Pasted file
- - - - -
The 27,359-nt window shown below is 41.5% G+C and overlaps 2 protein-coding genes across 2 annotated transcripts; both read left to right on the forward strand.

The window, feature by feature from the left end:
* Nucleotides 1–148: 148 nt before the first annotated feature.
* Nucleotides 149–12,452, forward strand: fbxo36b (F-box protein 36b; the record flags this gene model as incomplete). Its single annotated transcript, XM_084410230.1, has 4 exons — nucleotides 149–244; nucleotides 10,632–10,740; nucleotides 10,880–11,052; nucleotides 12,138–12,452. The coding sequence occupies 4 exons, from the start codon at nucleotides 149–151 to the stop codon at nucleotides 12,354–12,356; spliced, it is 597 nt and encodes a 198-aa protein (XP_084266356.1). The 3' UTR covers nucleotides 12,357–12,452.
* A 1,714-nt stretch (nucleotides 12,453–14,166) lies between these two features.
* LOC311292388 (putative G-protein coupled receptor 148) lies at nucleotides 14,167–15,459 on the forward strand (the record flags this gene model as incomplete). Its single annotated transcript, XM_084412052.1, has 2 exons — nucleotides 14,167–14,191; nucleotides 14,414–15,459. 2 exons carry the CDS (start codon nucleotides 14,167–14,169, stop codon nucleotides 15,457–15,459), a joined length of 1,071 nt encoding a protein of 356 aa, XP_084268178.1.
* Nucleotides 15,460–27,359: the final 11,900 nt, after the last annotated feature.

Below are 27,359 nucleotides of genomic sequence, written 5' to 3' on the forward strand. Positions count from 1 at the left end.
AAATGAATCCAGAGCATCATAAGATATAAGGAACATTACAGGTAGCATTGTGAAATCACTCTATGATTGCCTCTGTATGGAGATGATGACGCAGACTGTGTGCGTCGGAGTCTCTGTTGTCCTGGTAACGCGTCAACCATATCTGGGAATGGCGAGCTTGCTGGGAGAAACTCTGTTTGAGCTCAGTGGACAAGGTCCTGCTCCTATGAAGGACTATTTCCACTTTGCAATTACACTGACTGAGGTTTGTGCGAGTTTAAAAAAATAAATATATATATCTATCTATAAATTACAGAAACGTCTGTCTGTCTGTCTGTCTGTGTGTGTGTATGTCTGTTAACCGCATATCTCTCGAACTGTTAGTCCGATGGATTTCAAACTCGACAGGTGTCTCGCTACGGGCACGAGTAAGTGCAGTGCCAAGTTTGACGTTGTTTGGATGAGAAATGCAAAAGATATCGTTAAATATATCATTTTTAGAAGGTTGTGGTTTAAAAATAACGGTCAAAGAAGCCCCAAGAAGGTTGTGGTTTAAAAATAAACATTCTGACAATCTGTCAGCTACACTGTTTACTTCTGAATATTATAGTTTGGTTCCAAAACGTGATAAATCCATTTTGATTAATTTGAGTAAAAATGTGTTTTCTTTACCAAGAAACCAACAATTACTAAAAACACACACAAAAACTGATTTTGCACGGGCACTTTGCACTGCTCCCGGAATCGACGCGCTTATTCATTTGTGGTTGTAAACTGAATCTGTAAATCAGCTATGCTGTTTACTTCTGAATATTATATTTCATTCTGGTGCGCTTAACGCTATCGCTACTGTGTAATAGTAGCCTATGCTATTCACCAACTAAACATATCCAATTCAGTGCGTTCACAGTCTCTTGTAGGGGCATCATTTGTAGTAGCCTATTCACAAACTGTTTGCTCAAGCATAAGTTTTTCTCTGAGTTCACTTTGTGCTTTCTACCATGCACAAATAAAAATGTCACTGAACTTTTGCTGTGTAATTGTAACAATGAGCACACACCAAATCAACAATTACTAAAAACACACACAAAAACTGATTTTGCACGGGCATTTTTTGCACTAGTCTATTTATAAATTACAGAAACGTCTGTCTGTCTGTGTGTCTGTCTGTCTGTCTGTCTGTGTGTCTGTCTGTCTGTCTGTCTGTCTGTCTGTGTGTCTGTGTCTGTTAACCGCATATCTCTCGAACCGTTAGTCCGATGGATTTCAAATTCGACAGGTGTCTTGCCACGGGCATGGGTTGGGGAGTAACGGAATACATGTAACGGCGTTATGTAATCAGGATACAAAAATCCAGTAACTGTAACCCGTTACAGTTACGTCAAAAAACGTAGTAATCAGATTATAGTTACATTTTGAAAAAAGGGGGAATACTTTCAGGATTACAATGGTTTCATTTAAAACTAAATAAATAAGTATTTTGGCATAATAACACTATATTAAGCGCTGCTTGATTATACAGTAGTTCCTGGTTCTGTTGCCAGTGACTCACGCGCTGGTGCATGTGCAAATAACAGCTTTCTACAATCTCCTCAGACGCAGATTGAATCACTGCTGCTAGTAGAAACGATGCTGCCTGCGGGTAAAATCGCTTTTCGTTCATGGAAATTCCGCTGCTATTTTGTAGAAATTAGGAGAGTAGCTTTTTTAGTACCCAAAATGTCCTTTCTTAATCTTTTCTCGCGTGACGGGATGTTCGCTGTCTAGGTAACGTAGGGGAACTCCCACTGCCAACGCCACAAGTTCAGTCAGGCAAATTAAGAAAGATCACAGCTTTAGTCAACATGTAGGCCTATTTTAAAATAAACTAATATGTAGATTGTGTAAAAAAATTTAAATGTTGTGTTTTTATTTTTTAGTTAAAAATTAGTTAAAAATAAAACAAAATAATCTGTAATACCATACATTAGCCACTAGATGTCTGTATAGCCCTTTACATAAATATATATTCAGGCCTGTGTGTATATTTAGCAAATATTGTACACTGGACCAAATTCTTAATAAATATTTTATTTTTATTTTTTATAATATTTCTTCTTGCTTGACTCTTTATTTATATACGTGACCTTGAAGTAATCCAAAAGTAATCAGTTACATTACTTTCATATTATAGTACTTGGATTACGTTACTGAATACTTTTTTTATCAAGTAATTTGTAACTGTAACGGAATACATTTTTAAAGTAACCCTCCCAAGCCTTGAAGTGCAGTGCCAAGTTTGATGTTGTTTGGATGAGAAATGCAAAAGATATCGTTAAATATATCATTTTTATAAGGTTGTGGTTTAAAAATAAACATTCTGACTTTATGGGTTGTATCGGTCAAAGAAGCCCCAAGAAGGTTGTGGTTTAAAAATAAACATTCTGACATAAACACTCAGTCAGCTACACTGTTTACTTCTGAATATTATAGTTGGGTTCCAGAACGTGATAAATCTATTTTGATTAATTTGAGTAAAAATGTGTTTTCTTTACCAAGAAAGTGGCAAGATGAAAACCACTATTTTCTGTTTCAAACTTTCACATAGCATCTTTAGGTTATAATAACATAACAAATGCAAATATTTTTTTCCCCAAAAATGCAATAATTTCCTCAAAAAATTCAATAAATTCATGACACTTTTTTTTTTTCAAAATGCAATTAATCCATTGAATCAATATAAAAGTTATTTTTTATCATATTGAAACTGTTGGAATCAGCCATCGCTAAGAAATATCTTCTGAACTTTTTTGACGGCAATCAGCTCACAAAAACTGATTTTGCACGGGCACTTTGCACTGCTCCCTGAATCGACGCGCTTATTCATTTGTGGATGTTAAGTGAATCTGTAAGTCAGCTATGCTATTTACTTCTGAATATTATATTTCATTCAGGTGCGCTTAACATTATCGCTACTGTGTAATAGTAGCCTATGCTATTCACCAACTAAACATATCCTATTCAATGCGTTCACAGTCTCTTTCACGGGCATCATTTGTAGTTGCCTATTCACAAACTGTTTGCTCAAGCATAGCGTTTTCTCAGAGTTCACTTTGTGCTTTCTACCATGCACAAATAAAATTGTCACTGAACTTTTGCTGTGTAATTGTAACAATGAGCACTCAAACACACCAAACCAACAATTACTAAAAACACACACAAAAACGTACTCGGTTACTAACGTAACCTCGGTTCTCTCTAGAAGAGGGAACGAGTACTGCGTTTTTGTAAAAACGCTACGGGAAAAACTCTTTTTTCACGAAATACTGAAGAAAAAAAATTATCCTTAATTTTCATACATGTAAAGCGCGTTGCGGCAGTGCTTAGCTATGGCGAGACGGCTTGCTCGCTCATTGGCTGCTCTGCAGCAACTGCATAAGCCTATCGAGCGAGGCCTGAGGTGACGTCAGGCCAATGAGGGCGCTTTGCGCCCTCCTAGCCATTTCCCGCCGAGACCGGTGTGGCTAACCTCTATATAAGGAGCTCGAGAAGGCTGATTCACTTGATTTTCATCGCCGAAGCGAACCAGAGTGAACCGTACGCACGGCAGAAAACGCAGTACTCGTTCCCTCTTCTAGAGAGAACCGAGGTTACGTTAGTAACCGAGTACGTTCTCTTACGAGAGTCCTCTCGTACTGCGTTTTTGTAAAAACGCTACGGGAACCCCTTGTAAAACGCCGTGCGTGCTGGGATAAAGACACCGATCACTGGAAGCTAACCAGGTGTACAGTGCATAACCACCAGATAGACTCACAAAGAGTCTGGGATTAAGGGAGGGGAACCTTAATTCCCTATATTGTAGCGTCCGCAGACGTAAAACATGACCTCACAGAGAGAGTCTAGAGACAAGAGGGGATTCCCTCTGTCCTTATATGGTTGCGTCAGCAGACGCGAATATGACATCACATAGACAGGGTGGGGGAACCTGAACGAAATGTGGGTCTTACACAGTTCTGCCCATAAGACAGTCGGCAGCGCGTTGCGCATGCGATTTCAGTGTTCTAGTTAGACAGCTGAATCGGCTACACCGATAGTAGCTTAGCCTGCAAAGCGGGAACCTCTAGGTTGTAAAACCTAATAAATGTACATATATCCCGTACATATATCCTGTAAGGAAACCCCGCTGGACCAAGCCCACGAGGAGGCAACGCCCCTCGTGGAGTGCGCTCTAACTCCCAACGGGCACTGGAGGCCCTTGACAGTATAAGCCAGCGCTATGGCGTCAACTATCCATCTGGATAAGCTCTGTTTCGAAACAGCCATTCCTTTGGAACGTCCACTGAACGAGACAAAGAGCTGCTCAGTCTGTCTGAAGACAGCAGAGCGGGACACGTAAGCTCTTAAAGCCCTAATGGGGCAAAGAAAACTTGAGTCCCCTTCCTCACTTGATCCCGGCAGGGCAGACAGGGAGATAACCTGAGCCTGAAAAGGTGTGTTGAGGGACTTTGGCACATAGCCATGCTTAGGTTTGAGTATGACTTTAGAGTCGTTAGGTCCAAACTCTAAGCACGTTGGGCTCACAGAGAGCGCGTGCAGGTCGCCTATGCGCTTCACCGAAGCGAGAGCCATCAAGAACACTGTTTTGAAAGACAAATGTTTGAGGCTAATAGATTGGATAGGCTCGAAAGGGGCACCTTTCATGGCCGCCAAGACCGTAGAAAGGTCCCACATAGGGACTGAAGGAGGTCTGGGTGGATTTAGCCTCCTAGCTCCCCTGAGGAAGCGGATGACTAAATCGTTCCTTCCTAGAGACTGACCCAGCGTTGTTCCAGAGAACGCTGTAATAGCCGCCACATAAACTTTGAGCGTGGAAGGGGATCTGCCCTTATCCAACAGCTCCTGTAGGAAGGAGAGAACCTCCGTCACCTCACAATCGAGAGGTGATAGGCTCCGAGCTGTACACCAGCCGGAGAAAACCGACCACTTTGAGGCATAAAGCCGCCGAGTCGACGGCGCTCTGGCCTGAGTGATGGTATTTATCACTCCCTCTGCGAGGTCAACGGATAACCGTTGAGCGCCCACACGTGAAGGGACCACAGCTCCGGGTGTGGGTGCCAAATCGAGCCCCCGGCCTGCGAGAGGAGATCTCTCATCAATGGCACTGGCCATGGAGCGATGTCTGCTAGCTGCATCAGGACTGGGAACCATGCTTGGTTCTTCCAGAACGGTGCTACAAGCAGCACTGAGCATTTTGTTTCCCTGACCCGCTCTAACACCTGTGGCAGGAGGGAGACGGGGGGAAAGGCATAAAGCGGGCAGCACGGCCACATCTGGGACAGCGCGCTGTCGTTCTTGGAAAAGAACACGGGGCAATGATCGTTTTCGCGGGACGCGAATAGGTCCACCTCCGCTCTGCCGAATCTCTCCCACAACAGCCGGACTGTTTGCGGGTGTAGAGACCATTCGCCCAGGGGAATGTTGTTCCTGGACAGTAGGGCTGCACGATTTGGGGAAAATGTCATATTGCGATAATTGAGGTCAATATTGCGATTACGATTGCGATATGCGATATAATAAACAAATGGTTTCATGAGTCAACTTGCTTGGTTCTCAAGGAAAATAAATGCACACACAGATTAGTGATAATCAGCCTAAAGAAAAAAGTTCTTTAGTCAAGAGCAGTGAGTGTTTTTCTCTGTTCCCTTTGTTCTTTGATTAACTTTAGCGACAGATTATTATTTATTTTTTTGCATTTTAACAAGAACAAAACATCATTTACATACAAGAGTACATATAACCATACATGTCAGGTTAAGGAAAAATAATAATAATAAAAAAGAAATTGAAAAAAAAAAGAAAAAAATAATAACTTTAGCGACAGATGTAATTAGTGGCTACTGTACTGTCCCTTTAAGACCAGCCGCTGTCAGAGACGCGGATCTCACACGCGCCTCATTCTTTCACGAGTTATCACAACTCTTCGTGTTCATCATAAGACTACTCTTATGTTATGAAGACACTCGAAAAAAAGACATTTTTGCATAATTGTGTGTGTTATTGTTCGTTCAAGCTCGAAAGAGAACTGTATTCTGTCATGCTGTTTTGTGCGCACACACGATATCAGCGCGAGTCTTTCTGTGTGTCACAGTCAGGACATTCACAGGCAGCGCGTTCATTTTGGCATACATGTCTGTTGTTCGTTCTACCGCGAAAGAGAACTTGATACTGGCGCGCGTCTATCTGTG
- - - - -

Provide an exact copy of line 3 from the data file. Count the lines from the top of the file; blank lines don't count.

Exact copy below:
* Nucleotides 1–148: 148 nt before the first annotated feature.